Goren, S. L. & O'Neill, M. E. 1971 On the hydrodynamic resistance to a particle of a dilute suspension when in the neighborhood of a large obstacle. Chem. Engng Sci. 26, 325.Google Scholar
Jeffery, G. B. 1912 On a form of the solution of Laplace's equation suitable for problems relating to two spheres. Proc. R. Soc. Lond. A 87, 109.Google Scholar
Jeffery, G. B. 1922 The motion of ellipsoidal particles immersed in a viscous fluid. Proc. R. Soc. Lond. A 102, 161.Google Scholar
Leal, L. G. 1975 The slow motion of slender rod-like particles in a second-order fluid. J. Fluid Mech. 69, 305.Google Scholar
Lee, S. H., Chadwick, R. S. & Leal, L. G. 1979 Motion of a sphere in the presence of a plane interface. Part 1. An approximate solution by generalization of the method of Lorentz. J. Fluid Mech. 93, 705.Google Scholar
Lee, S. H. & Leal, L. G. 1980 Motion of a sphere in the presence of a plane interface. Part 2. An exact solution in bipolar coordinates. J. Fluid Mech. 98, 193.Google Scholar
Lorentz, H. A. 1907 A general theory concerning the motion of a viscous fluid. Abhandl. Theor. Phys. 1, 23.Google Scholar
Spielman, L. A. 1977 Particle capture from low-speed laminar flows. Ann. Rev. Fluid Mech. 9, 297.Google Scholar
Wakiya, S. 1957 Viscous flows past a spheroid. J. Phys. Soc. Japan 12, 1130.Google Scholar
Yang, S.-M. & Leal, L. G. 1983 Particle motion in Stokes flow near a plane fluid—fluid interface. Part 1. Slender body in a quiescent fluid. J. Fluid Mech. 136, 393.Google Scholar
Supplementary material: PDF

Yang and Leal supplementary material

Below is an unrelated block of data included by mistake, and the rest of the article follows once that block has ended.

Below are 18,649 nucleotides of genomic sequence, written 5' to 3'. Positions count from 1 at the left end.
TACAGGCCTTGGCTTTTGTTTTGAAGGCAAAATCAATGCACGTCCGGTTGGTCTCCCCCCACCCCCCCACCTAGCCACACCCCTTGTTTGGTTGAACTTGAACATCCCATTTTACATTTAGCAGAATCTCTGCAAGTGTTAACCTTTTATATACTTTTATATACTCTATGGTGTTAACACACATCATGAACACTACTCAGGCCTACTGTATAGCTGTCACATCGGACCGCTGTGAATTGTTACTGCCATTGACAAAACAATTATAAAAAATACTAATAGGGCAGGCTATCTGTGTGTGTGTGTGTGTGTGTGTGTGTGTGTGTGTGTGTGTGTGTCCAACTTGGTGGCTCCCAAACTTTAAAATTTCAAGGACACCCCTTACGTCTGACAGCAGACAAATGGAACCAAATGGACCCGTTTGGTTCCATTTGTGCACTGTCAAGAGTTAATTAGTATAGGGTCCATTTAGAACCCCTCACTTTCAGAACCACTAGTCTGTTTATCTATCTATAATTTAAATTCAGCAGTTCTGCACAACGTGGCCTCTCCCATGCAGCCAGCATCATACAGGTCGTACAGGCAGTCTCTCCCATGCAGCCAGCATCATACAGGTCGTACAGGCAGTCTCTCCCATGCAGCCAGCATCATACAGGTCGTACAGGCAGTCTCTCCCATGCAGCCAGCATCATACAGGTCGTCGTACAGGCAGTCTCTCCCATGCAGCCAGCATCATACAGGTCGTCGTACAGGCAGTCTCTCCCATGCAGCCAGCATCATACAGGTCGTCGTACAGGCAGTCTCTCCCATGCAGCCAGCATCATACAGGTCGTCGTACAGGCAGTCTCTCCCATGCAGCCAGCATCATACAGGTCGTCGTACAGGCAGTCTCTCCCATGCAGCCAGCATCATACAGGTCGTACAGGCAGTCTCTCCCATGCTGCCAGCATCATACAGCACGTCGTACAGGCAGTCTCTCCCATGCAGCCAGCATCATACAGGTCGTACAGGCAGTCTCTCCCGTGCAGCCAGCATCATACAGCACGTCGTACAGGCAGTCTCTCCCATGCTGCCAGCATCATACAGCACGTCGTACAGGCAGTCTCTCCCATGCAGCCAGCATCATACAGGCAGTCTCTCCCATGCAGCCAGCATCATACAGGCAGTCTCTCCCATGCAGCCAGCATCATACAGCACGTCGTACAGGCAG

Supplementary Appendix

Download Yang and Leal supplementary material(PDF)
PDF 388 KB
33
Cited by

Save article to Kindle

To save this article to your Kindle, first ensure coreplatform@cambridge.org is added to your Approved Personal Document E-mail List under your Personal Document Settings on the Manage Your Content and Devices page of your Amazon account. Then enter the ‘name’ part of your Kindle email address below. Find out more about saving to your Kindle.

Note you can select to save to either the @free.kindle.com or @kindle.com variations. ‘@free.kindle.com’ emails are free but can only be saved to your device when it is connected to wi-fi. ‘@kindle.com’ emails can be delivered even when you are not connected to wi-fi, but note that service fees apply.

Find out more about the Kindle Personal Document Service.

Particle motion in Stokes flow near a plane fluid–fluid interface. Part 2. Linear shear and axisymmetric straining flows
Available formats
×

Save article to Dropbox

To save this article to your Dropbox account, please select one or more formats and confirm that you agree to abide by our usage policies. If this is the first time you used this feature, you will be asked to authorise Cambridge Core to connect with your Dropbox account. Find out more about saving content to Dropbox.

Particle motion in Stokes flow near a plane fluid–fluid interface. Part 2. Linear shear and axisymmetric straining flows
Available formats
×

Save article to Google Drive

To save this article to your Google Drive account, please select one or more formats and confirm that you agree to abide by our usage policies. If this is the first time you used this feature, you will be asked to authorise Cambridge Core to connect with your Google Drive account. Find out more about saving content to Google Drive.

Particle motion in Stokes flow near a plane fluid–fluid interface. Part 2. Linear shear and axisymmetric straining flows
Available formats
×
×

Reply to: Submit a response

Please enter your response.

Your details

Please enter a valid email address.

Conflicting interests

Do you have any conflicting interests? *